But I think that oftentimes what happens is that people like the idea of ministry; it gives them a sense of purpose and meaning.
So they do a lot of ministry. But over time they burn out, they get to a place where they don't want to keep going anymore, and they get frustrated with people.
I think people who are very easily frustrated with other people, the reason that is, is because they're not really walking closely with God.
They're putting all kinds of expectations on people.'You'd better be like this.'
'I'm giving my life to this cause. You'd better be like this. You've got to be like this.'
Jesus got frustrated with people. I get it.
But when people who are perpetually frustrated all of the time, it's because they are putting expectations on [other] people.
It's not necessarily first about God, but it's about doing things for God.
It's a great thing to do things for God, but if you want to go after Christ and follow Christ for the long haul,
you've got to recognize, you're primary ministry, the primary person you're serving is God first.
And from there it will overflow in your ministry to other people.
I think the 'kingdom of priests' speaks to our position, then it speaks to our privilege, and then it speaks to our purpose as believers.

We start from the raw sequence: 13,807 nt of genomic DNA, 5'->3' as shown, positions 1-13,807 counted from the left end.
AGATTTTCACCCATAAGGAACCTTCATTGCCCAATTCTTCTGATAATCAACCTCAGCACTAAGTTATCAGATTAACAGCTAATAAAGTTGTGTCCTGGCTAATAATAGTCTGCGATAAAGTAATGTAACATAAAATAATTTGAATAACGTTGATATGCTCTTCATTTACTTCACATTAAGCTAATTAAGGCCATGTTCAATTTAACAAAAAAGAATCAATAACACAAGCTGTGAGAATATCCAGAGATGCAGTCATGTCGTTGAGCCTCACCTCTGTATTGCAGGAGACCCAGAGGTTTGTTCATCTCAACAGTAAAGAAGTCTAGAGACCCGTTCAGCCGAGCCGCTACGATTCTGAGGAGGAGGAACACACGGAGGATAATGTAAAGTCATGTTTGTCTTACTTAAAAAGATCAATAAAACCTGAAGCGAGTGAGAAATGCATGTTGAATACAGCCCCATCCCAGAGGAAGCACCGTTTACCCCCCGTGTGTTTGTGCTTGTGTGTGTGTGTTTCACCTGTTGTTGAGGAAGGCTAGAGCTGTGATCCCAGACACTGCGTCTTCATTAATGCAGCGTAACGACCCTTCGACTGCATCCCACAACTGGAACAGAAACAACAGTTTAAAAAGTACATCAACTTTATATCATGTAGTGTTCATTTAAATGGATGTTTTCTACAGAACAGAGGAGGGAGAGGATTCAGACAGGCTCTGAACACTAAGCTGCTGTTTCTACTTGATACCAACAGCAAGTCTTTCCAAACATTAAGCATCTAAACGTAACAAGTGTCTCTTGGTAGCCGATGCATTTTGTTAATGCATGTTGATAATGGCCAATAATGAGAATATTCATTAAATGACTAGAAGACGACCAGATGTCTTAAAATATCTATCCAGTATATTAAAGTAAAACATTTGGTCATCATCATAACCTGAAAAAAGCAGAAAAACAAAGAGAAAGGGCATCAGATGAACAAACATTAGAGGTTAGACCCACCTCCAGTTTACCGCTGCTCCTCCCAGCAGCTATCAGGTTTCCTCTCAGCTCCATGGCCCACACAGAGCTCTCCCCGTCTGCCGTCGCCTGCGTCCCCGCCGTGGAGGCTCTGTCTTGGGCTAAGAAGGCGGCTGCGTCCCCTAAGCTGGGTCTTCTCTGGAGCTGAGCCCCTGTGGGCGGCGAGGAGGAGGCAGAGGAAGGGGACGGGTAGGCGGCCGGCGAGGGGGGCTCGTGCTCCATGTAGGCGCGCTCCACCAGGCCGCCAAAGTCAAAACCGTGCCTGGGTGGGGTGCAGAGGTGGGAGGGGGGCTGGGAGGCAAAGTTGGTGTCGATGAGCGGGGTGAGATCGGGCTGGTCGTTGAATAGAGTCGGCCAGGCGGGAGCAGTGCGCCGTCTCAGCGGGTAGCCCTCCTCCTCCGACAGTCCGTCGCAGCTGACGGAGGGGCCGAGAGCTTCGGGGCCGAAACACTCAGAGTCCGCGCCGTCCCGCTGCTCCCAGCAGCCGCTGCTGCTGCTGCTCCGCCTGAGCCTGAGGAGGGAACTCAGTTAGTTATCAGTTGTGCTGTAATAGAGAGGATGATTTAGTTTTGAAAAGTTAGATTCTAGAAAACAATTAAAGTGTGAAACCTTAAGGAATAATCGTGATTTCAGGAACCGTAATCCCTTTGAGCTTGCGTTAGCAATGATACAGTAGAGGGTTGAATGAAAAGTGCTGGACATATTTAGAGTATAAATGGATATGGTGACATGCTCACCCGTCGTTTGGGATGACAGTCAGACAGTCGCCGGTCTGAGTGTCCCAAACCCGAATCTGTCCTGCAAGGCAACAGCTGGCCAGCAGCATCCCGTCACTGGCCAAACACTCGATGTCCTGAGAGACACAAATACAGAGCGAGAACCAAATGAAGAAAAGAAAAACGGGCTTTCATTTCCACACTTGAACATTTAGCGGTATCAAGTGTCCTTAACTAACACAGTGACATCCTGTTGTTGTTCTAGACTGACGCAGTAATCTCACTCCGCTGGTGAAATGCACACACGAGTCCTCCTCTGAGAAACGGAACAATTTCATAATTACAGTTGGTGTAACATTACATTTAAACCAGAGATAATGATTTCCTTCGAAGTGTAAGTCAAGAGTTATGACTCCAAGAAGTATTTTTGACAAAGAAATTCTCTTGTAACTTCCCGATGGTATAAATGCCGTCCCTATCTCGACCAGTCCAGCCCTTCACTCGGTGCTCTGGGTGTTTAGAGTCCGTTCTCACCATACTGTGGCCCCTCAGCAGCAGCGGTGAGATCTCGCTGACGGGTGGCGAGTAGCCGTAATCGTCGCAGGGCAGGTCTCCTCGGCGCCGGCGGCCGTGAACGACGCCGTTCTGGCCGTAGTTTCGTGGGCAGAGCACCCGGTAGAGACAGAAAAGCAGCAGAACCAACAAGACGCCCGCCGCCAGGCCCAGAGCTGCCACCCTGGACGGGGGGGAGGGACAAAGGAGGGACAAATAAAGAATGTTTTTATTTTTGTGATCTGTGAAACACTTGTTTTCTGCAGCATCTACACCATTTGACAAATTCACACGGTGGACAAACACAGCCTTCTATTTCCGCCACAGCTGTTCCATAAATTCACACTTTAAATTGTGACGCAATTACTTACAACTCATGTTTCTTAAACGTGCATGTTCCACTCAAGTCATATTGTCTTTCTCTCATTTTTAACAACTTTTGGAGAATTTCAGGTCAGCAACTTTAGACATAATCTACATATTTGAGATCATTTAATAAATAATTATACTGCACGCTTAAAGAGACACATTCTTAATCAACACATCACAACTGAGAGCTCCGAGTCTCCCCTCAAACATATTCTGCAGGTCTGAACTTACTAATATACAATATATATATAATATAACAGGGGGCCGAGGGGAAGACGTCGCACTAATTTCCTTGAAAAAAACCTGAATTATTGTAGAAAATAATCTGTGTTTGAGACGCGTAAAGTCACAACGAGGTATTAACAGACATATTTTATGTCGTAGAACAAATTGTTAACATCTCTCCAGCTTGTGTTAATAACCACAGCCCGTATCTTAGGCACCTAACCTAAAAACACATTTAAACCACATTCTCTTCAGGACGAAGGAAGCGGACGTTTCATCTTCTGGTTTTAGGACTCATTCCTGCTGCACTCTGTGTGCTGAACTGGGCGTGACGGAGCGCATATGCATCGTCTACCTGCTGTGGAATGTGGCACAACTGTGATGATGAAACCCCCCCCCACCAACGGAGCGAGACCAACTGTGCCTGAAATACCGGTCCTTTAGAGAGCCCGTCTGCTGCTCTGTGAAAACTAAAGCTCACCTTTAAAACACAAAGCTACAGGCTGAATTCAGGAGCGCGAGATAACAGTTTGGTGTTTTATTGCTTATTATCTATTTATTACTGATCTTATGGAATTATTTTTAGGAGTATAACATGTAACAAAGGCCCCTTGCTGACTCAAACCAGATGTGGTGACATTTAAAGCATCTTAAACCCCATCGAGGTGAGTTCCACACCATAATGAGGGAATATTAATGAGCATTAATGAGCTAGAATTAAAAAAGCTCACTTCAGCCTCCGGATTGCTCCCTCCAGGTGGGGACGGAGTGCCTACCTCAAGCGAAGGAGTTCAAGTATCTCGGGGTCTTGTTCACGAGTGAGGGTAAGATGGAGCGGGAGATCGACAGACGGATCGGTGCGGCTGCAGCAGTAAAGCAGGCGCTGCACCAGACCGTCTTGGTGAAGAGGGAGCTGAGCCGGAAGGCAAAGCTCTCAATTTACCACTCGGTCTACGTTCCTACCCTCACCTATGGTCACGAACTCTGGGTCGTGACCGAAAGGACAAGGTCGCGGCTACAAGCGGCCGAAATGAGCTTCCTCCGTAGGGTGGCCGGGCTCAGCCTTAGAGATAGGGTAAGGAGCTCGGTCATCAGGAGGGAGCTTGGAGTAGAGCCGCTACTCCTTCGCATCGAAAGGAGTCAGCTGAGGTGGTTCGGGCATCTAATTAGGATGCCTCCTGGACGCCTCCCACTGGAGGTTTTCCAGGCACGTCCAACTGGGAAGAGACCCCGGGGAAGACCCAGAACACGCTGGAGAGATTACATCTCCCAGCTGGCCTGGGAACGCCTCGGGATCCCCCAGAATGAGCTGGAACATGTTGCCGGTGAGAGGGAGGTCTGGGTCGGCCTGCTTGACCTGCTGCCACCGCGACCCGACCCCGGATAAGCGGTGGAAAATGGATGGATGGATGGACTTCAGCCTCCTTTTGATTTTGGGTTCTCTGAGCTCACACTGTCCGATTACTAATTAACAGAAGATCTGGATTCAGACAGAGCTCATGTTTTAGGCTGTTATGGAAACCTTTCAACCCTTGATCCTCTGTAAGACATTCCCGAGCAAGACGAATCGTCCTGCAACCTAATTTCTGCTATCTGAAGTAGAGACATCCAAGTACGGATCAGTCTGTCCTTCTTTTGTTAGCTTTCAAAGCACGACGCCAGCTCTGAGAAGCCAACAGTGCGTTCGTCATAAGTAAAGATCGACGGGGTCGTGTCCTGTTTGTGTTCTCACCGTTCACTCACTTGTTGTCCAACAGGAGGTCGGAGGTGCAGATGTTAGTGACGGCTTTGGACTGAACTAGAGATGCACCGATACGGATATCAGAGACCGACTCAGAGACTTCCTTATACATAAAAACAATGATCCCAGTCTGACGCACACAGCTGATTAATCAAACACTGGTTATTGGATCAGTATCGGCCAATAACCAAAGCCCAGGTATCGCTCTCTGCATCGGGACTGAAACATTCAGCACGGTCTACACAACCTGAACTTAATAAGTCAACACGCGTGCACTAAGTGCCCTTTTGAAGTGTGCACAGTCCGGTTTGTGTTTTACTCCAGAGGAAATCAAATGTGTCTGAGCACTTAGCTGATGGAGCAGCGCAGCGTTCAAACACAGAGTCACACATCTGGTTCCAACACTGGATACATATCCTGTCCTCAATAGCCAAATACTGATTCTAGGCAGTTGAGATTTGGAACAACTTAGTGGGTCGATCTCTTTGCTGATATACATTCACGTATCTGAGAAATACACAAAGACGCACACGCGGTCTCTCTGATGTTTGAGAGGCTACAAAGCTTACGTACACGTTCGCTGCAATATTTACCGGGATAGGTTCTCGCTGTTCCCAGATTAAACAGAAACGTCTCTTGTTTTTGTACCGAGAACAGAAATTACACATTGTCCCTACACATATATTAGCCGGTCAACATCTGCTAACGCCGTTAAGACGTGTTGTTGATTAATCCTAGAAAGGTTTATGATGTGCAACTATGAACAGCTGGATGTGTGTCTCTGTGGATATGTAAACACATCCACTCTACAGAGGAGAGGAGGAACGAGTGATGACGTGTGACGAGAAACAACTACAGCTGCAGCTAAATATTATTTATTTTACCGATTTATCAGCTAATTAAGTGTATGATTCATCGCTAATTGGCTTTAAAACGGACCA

So the blessing of being in Christ is that we are set free and that we're a kingdom of priests.
What about what He is going to do? What about the promise He has made to us?
The promise He has made is that He will return.
When are you going to experience the full blessing of being set free from your sin?
When are you going to experience the full blessing of being a kingdom?
When are you going to experience the full blessing of being a priest?
Well, there is a time when you're going to experience it.
It's not going to be right now, either.
We can begin experience the blessing, but there is coming a time when we're really going to experience the fullness of the blessing that God has given to us in Christ.
This is what it says in verse 6, "and made us a kingdom, priests to His God and Father—the glory and dominion are His forever and ever. Amen."
And then in verse 7 it says, "Look! He is coming with the clouds, and every eye will see Him, including those who pierced Him.